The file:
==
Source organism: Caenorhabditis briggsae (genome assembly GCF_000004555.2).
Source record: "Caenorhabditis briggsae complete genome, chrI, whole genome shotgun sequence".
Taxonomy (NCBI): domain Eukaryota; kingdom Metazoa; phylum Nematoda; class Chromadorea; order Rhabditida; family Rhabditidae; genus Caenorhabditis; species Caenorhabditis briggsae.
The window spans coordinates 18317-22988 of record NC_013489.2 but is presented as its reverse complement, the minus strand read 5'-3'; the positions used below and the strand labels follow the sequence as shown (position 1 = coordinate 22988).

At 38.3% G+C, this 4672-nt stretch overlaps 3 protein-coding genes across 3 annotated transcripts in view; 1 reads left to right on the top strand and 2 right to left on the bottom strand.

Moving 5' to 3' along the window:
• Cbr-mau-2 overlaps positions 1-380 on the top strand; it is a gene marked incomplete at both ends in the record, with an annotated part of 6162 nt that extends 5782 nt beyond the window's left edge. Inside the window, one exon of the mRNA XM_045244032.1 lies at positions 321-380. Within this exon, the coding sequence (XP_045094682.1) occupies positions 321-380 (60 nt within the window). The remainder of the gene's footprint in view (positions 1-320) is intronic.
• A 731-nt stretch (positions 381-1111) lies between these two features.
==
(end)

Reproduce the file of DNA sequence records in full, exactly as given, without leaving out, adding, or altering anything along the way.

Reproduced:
Source organism: Caenorhabditis briggsae (genome assembly GCF_000004555.2).
Source record: "Caenorhabditis briggsae complete genome, chrI, whole genome shotgun sequence".
Taxonomy (NCBI): domain Eukaryota; kingdom Metazoa; phylum Nematoda; class Chromadorea; order Rhabditida; family Rhabditidae; genus Caenorhabditis; species Caenorhabditis briggsae.
The window spans coordinates 18317-22988 of record NC_013489.2 but is presented as its reverse complement, the minus strand read 5'-3'; the positions used below and the strand labels follow the sequence as shown (position 1 = coordinate 22988).

At 38.3% G+C, this 4672-nt stretch overlaps 3 protein-coding genes across 3 annotated transcripts in view; 1 reads left to right on the top strand and 2 right to left on the bottom strand.

Moving 5' to 3' along the window:
• Cbr-mau-2 overlaps positions 1-380 on the top strand; it is a gene marked incomplete at both ends in the record, with an annotated part of 6162 nt that extends 5782 nt beyond the window's left edge. Inside the window, one exon of the mRNA XM_045244032.1 lies at positions 321-380. Within this exon, the coding sequence (XP_045094682.1) occupies positions 321-380 (60 nt within the window). The remainder of the gene's footprint in view (positions 1-320) is intronic.
• A 731-nt stretch (positions 381-1111) lies between these two features.